Today the Church commemorates Saint Henry II, who lived from 973 to 1024. Also known as "Saint Henry the Exuberant," he succeeded his father as Duke of Bavaria in 995, became King of Germany in 1002, King of Italy in 1004, and was crowned Holy Roman Emperor by Pope Benedict VIII in 1014 (image).
Henry II supported service to the Church and promoted various monastic reforms. He strongly enforced clerical celibacy, fostered missionary activity, and establshed several charitable foundations for the poor. Wishing to become a monk, he ordered the Abbot of Verdun to accept him in his monastery, whereupon the Abbot ordered him, in virtue of the vows he had professed, to continue ruling his empire. Henry II fulfilled his duties believing that temporal power was given by God to serve the good of the people. He was canonized in 1147, and is the only Holy Roman Emperor commemorated in the universal Roman-Rite Church calendar. His wife, Empress Cunigunde, was canonized in 1200, making them among the handful of married couples who are venerated as saints by the Church.
As an Emperor, Henry highlights the special virtues associated with being a statesman, with exercising political power in the world.
As committed Catholic Christians, we also share with our fellow citizens in the benefits and the responsibilities of citizenship in 21st-century society. What resources does our faith offer us to participate in civic life? What lessons from centuries of Catholic spiritual and intellectual tradition and the experience of Catholic history can we share with our fellow citizens? What can we do together to promote the common good and care for our common home? The evident seriousness of the issues facing present and future policy makers make it all the more essential for us to take part in these important debates and to bring to them the particular perspectives of our rich Catholic faith and experience.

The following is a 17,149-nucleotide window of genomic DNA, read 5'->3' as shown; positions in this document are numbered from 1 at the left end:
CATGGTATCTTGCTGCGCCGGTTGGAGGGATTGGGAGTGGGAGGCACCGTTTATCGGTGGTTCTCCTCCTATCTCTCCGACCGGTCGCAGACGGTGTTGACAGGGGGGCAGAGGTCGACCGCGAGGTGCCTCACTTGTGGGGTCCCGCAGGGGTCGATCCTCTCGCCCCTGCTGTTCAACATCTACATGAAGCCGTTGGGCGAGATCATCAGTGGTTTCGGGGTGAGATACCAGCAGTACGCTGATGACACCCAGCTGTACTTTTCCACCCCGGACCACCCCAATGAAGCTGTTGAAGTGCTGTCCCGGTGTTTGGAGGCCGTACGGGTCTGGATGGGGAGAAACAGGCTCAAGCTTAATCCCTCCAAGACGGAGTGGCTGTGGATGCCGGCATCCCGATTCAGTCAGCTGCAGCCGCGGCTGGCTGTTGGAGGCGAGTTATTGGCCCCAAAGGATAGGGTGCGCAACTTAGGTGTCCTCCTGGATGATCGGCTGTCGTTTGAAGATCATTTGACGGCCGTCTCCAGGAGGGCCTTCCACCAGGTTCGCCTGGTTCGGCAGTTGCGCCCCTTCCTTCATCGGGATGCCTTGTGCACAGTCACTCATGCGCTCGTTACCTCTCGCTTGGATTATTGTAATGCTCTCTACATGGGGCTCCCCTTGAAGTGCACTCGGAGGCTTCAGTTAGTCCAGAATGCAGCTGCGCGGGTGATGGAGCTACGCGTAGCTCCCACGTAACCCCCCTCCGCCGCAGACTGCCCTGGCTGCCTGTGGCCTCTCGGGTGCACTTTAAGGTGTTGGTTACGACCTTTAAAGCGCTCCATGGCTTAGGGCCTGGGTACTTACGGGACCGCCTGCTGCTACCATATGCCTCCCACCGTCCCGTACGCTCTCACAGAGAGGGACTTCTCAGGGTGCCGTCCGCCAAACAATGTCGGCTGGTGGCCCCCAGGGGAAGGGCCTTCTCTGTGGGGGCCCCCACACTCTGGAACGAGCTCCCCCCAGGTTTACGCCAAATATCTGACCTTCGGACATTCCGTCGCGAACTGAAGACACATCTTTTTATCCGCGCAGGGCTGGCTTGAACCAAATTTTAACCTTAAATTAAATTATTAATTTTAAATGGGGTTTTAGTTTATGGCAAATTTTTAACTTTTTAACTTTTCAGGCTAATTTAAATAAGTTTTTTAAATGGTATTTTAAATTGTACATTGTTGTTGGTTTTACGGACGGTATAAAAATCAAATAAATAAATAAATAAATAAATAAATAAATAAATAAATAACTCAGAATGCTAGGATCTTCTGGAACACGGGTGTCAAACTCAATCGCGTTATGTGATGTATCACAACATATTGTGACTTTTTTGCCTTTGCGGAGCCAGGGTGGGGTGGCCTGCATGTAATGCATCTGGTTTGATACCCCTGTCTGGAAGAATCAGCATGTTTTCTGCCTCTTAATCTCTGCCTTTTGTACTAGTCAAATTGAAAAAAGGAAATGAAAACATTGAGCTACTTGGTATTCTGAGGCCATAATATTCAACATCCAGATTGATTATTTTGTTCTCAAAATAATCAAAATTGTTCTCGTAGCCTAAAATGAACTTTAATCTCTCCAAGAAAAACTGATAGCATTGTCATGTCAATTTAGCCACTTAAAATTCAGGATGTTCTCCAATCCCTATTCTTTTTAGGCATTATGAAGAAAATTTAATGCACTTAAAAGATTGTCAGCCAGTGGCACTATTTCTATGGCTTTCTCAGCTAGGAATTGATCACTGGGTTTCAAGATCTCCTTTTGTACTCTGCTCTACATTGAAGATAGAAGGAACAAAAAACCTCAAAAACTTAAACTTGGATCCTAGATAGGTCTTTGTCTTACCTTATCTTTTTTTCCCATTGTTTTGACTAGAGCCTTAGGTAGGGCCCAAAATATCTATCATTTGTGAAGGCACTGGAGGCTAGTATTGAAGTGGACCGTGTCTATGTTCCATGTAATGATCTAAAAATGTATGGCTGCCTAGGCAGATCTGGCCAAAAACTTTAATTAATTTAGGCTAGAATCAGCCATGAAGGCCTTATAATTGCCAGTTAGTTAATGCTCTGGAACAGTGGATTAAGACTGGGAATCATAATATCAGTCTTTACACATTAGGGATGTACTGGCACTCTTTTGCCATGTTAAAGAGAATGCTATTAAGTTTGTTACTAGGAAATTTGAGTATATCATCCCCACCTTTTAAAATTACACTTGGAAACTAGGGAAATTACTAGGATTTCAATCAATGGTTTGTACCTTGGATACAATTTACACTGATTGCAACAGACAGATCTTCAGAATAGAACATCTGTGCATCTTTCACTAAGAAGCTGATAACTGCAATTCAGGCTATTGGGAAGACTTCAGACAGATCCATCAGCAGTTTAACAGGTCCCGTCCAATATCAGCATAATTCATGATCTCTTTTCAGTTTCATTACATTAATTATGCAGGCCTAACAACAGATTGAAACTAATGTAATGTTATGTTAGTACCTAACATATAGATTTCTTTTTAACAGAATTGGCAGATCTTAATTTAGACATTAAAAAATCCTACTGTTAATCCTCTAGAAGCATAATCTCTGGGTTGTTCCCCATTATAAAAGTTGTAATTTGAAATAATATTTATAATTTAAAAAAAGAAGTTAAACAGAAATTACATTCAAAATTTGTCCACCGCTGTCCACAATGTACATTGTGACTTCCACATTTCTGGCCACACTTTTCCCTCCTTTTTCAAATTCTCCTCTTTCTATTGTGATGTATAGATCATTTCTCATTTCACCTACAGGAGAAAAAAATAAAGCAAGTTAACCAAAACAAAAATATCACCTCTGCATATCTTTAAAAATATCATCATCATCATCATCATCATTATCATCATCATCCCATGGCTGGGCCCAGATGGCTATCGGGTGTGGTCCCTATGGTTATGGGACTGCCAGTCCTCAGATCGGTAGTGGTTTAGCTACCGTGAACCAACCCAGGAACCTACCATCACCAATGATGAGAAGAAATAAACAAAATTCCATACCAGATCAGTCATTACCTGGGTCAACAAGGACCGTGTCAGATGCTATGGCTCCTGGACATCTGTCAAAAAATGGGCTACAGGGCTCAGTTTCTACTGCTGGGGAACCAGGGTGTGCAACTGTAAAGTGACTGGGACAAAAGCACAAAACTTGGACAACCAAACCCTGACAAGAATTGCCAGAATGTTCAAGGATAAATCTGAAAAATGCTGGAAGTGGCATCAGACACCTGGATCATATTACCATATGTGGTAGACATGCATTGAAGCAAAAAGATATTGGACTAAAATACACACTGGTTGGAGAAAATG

The New Testament emphasized that our religious obligations to God, while always absolute in themselves, do not cancel out our membership in civil society and our resulting obligations to the political community we all share. In this traditional understanding, political choices – such as whom or what party to vote for, who should benefit from tax policies, what to spend on and what to cut in the budget, and how to relate to other nations and states in the world community – all such choices are ultimately moral choices that express what we value. Such choices identify whom we care about enough to include (or not), and highlight what kind of nation (and world) we want to be. As Catholics and citizens, we need to be particularly attentive to this dimension of political decision-making. As Catholics and citizens, we need to respond to the challenges of voting and other political choices in a morally serious way that transcends simplistic sloganeering and emotional appeals to narrowly defined secular identities and group interests. While we may freely choose different ways to respond to compelling social problems, but we share a common moral obligation to help build a better world through morally acceptable means.
Homily for the liturgical memorial of Saint Henry II, Saint Paul the Apostle Church, NY, NY, July 13, 2022.